First, we need to be clear when we describe what Buffett is talking about. Income for the rich generally doesn’t come from a paycheck but from capital gains, namely dividends -- or profit made from the sale of an asset, such as stock. The federal, long-term capital gains tax rate was lowered from 28 percent to 20 percent by then-president Bill Clinton, and then again to 15 percent by then-president George W. Bush.
Buffett’s argument is that it’s unfair that a rich businessman with $1 million in capital gains would pay a 15 percent federal tax on those gains while a secretary earning $50,000 a year would be in the 25 percent income tax bracket. However, income tax rates are marginal, and there are many credits and deductions that lower the effective rate, so it’s not precisely apples-to-apples.
There are multiple reasons why capital gains tax rates are different than income tax rates. For one thing, corporate income is already taxed before shareholders can recognize capital gains, and the combined federal and state tax on corporate income of 40 percent is the highest in the world. The capital gains rate also applies to investments held at least a year; short-term gains are taxed at the same rate as income.
Capital gains are how technology investors make money. Experienced investors in early stage companies—often called “angels”—make extremely risky investments with the hope of having some companies in their portfolio generate extraordinarily high returns. They know that many of their portfolio companies could fail, but the potential payoff from the winners justifies this high risk, high reward strategy. Its investments from these kinds of individuals that have been the seed money for popular technology companies such as Facebook, PayPal, YouTube, Yelp, and many others. This is how I funded my Web start-up. In short, tech start-ups depend on angel investing to exist.
The “Buffett Rule” is effectively an increase in the capital gains tax rate that early stage tech investors would pay when one of their investments hits it big. And this is bad news for tech start-ups for several reasons:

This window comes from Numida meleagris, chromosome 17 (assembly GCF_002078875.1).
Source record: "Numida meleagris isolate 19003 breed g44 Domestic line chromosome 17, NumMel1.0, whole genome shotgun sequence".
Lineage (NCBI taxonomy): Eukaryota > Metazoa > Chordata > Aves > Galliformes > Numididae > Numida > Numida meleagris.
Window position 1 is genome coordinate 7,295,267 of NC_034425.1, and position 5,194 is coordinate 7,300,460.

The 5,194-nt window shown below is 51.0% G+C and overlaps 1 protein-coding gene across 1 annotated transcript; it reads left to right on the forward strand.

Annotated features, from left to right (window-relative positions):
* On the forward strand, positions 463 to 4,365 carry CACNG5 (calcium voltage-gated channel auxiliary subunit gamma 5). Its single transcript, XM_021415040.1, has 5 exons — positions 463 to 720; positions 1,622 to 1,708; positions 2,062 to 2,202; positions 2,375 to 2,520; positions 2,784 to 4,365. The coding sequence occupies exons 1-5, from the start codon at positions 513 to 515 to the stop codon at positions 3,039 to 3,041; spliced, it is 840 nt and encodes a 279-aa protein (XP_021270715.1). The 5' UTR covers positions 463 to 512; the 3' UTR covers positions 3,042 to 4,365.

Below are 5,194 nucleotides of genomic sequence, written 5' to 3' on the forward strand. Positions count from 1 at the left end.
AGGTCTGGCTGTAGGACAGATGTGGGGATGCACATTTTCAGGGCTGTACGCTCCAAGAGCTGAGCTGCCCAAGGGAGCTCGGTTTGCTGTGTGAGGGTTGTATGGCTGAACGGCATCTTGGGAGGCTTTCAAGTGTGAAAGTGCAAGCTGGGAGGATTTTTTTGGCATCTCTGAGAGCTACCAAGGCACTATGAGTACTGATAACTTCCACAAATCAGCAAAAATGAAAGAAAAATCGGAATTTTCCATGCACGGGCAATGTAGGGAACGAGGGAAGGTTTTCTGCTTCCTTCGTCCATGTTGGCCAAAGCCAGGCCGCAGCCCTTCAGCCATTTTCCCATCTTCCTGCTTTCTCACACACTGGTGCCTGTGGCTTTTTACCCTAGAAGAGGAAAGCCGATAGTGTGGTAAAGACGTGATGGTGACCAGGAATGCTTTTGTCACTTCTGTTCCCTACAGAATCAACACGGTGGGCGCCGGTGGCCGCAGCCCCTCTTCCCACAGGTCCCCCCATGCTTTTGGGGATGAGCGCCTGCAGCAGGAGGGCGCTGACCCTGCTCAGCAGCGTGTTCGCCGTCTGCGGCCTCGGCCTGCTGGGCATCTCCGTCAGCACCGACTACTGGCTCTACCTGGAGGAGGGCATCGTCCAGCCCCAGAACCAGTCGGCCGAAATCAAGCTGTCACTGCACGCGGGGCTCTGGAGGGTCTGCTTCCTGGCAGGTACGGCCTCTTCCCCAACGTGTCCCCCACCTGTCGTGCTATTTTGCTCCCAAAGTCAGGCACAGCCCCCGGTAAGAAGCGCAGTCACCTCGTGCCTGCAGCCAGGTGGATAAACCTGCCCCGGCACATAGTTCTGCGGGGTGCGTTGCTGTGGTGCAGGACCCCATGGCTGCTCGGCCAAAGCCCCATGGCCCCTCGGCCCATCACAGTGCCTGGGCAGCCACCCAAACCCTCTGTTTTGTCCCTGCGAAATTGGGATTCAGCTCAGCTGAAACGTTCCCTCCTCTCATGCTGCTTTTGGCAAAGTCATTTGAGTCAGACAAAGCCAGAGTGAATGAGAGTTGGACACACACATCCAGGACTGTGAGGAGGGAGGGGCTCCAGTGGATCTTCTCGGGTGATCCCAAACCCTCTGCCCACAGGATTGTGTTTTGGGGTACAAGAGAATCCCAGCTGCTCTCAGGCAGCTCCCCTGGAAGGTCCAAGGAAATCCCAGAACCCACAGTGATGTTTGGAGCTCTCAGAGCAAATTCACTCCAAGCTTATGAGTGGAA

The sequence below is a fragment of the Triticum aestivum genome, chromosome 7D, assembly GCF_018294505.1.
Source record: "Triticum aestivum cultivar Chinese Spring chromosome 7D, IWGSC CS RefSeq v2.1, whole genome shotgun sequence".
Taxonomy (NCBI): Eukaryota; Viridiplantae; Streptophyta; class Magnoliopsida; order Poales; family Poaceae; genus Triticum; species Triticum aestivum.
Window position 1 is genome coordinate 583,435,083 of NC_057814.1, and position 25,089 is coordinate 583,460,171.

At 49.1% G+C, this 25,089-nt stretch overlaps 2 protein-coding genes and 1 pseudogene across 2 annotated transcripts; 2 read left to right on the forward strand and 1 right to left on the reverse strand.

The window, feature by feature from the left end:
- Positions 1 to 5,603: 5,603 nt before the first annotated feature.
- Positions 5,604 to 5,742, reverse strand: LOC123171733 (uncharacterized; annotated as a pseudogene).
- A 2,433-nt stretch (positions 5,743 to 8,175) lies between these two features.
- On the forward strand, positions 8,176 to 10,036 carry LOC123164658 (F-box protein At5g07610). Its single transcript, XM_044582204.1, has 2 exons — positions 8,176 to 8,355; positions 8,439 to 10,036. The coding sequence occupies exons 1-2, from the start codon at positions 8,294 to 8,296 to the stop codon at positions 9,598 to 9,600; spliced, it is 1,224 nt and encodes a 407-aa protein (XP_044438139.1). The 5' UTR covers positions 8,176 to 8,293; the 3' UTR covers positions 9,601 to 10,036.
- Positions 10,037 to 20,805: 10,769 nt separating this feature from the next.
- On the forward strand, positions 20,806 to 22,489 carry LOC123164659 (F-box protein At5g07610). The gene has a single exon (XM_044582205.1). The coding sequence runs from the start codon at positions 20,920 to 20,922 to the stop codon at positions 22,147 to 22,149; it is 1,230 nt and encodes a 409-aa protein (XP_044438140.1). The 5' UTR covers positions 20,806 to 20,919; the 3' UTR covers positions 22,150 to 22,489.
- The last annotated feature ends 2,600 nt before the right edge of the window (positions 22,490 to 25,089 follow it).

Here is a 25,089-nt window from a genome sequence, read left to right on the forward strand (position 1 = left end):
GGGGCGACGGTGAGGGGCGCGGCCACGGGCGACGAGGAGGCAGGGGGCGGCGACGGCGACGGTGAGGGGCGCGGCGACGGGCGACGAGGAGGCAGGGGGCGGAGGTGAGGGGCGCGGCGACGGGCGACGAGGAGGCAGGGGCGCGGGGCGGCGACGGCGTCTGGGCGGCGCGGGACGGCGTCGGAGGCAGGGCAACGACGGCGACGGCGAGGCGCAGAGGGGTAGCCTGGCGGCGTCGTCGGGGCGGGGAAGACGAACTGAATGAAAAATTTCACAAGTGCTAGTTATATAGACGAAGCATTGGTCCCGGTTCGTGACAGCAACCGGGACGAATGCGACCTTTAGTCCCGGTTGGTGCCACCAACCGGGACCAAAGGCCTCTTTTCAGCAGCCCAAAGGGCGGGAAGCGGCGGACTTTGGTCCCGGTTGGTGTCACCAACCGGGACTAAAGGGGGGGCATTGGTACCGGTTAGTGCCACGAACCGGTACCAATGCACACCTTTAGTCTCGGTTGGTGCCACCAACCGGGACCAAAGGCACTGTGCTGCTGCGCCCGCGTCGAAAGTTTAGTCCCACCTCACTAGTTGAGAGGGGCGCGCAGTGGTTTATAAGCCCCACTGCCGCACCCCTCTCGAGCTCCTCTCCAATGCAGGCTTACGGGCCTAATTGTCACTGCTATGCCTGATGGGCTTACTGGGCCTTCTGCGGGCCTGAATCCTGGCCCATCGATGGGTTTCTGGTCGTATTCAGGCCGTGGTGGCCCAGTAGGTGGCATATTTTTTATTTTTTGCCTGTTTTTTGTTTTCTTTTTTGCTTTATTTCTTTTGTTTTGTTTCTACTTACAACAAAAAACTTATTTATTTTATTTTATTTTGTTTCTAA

·It guarantees that investors will have a lower rate of return. A capital gains tax increase automatically lowers how much an investor can hope to make from the handful of winners in their portfolio. Given how risky tech investments are already, this makes the asset class relatively less attractive.
·It decreases the pool of capital available for early-stage investments. If Uncle Sam is taking a larger share when an investor’s portfolio company is acquired or goes public, then, by definition. fewer funds will be available for future investments.
·It lessens the comparative advantage of US entrepreneurs compared to their foreign counterparts. While Silicon Valley is still the envy of the world, entrepreneurs outside the US are following in our technological footsteps. Technology is one of the few bright areas of our moribund economy. Why lessen this advantage with taxes that chip away at start-up capital?
If the “Buffett Rule” is passed, it’s possible that little will change overnight, or even by the next election. But, over time, the higher effective capital gains will begin to eat away at the development of new technology as the pool of capital shrinks and seasoned investors fund fewer risky projects.
While Warren Buffett is legendary for his value approach to investing, his endorsement of President Obama’s proposal indicates he’s overlooking this unintended consequence. Maybe this shouldn’t be a surprise. Buffett has said that he doesn’t invest in tech companies because he doesn’t understand them; he favors old economy industries like construction, railroads, and food. GEICO and Dairy Queen don’t have a lot in common with Airbnb and Square. People will still buy auto insurance and ice cream if this new tax goes into effect.
The “Buffett Rule” isn’t going to do much damage to the Buffett portfolio. The same can’t be said for tech start-ups.
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